The ability to bargain employee contributions that help pay off the unfunded liability was a “key issue for us ” during talks on the bill, Dwight Stenbakken, a retiring League of California Cities official told the Little Hoover Commission last week.
“The only way you can really get at the current cost for current employees is to have a greater contribution from the employee to pick up some of those costs,” Stenbakken said.
The three largest cities, which are not in CalPERS, are using different strategies in their attempt to cut the pension costs of current workers.
The San Diego measure, Proposition B, directs the city to take an initial bargaining position that would freeze pay used to calculate pensions for five years, a provision that can be over-ridden by a two-thirds vote of the city council.
The 401(k) plan for new hires before the council today provides a 100 percent employer match for a contribution of 9.2 percent of pay from most employees and 11 percent of pay from firefighters and lifeguards, the maximum allowed by the measure.
The State Public Employment Board tried to block a vote on the measure, contending that Mayor Jerry Sanders and other city officials failed to bargain with employees as required by law before leading a signature-gathering drive for an initiative.
Sanders argues that he was acting as a private citizen. A PERB judge held a hearing in July but has not issued a decision. The board also has a lawsuit pending in superior court.
The Los Angeles plan for non-sworn new hires trims several retirement benefits, extends the normal retirement age from 55 to 65 and provides 1.48 percent of final pay for each year served at age 62, less than the 2 percent at 62 in the new CalPERS plan.
What a staff memo calls “the most unique aspect” of the plan requires the new hires to contribute 75 percent of the normal cost and 50 percent of the unfunded liability cost.
As the new plan begins without an unfunded liability, the initial employee contribution is expected to be 10 percent of pay (75 percent of normal cost) and the city contribution 3.31 percent of pay (25 percent of normal cost).
Unions contend that state labor law required bargaining before the council voted for the plan. City officials said no bargaining is needed because the plan affects new hires not yet in unions, but the council directed bargaining before the second vote.
“If I slit my wrist I would bleed union blood,” the council president, Herb Wesson, told a rowdy union crowd last week, the Los Angeles Times reported. “Do you think I want to do this? No. We have to do this.”
Former Mayor Richard Riordan, who has warned that Los Angeles faces bankruptcy if soaring retirement costs are not curbed, is working with a business group that has talked about putting a pension reform measure on the ballot.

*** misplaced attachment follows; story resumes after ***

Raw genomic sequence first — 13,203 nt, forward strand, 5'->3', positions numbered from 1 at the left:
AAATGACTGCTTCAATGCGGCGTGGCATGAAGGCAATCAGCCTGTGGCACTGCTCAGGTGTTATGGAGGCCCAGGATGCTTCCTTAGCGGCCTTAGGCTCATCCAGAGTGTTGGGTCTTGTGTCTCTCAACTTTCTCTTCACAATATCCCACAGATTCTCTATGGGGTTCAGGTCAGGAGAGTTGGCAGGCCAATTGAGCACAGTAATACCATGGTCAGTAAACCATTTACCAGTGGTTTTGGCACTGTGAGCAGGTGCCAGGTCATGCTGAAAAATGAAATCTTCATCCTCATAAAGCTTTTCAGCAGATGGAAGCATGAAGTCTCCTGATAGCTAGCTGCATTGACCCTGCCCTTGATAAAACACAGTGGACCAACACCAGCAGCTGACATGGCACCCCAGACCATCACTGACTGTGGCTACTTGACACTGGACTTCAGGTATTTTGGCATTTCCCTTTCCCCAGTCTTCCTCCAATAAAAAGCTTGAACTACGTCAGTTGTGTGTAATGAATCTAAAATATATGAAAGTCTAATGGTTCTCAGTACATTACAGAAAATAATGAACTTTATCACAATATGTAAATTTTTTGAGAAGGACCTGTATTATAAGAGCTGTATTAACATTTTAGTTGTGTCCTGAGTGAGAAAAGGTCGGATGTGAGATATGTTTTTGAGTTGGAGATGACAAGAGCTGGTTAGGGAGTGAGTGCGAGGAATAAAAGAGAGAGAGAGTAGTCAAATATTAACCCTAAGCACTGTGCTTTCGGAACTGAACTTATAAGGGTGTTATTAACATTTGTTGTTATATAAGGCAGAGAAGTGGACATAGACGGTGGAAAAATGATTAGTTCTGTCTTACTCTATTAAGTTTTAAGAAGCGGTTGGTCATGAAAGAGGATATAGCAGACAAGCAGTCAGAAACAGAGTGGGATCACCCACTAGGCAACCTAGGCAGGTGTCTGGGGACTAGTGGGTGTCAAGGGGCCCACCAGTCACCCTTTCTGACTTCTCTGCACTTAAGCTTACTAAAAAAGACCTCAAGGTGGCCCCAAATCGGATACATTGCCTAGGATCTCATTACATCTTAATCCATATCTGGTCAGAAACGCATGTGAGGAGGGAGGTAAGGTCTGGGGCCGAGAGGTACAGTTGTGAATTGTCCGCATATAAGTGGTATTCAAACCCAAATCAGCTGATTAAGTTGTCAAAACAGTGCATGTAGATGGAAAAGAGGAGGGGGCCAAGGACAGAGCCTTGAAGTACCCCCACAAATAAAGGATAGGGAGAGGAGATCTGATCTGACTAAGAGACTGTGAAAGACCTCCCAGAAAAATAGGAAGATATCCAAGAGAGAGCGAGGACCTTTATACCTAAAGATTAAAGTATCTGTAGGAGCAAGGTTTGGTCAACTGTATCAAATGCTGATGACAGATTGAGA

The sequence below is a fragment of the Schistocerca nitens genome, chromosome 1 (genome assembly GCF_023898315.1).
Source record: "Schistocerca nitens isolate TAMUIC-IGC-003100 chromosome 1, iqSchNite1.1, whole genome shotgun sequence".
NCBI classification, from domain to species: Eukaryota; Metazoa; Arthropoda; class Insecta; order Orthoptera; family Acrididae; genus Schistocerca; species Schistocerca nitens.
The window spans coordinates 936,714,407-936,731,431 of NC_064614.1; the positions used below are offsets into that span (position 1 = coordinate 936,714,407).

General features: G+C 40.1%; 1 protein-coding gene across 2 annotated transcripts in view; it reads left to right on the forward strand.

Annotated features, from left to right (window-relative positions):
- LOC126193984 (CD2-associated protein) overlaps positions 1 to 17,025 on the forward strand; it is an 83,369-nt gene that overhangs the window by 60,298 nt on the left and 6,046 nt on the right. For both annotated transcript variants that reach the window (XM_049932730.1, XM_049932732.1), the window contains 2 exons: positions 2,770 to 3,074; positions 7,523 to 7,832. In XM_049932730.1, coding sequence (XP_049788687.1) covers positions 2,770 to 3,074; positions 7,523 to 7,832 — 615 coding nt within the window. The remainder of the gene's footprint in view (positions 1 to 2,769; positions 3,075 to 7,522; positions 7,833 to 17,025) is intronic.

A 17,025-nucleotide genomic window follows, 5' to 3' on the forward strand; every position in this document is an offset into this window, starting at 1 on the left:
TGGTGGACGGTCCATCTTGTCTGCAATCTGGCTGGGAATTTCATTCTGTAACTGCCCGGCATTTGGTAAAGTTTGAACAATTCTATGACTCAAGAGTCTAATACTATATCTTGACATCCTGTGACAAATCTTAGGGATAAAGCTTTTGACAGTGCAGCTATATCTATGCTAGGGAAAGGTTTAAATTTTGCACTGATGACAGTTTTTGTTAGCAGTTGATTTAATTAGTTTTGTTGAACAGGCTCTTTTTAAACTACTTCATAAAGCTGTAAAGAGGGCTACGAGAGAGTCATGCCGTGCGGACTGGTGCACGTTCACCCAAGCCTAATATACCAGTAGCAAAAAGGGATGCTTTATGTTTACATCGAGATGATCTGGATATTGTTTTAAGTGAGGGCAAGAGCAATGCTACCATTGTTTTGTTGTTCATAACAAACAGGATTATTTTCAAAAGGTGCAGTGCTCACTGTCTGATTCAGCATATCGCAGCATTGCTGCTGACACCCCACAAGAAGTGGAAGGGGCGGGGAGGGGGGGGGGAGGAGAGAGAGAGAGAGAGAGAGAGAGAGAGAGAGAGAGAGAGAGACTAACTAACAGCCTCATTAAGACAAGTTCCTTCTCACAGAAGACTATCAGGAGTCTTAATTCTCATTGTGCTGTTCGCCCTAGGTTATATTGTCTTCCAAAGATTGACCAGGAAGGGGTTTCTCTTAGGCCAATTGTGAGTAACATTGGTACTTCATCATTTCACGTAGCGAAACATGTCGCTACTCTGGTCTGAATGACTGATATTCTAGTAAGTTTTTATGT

The San Jose plan requires current workers to pay up to half the cost of the unfunded liability, an increase capped at an additional 16 percent of pay, or choose a less costly and less generous retirement plan.
An option similar to the San Jose plan was negotiated by Orange County with employees in 2009. But the U.S. Internal Revenue Service issued a rule in 2006 that could deny tax-deferred status if a public employee chooses a lower retirement benefit.
After the IRS delayed action on the Orange County plan, U.S. Rep. Loretta Sanchez, D-Santa Ana, and Republican co-authors introduced legislation to give optional plans tax-deferred status.
“The unions are trying to stop that at the national level, lobbying the Treasury to keep that from happening,” San Jose Mayor Chuck Reed said last month at a UC Berkeley Institute of Governmental Studies conference on “California’s Fiscal Crisis.”
Reed expects the voter-approved Measure B to prevail when a city suit in federal court and a half dozen union suits in state court are sorted out. He said the city charter reserves the right to reduce retirement benefits.
But Reed said there is a need for a state constitution amendment to clarify the “vested rights” issue raised by unions, giving cities the authority to reduce “future pension accruals’ and “choose a lower-cost benefit” as urged in the mayors’ letter.
“The law of vested rights in California is unsettled,” said Reed. “But it’s not based on the language of the constitution. It’s case law, and we can change our constitution and allow us to change future accruals.”
Reporter Ed Mendel covered the Capitol in Sacramento for nearly three decades, most recently for the San Diego Union-Tribune. More stories are at https://calpensions.com/ Posted 1 Oct 12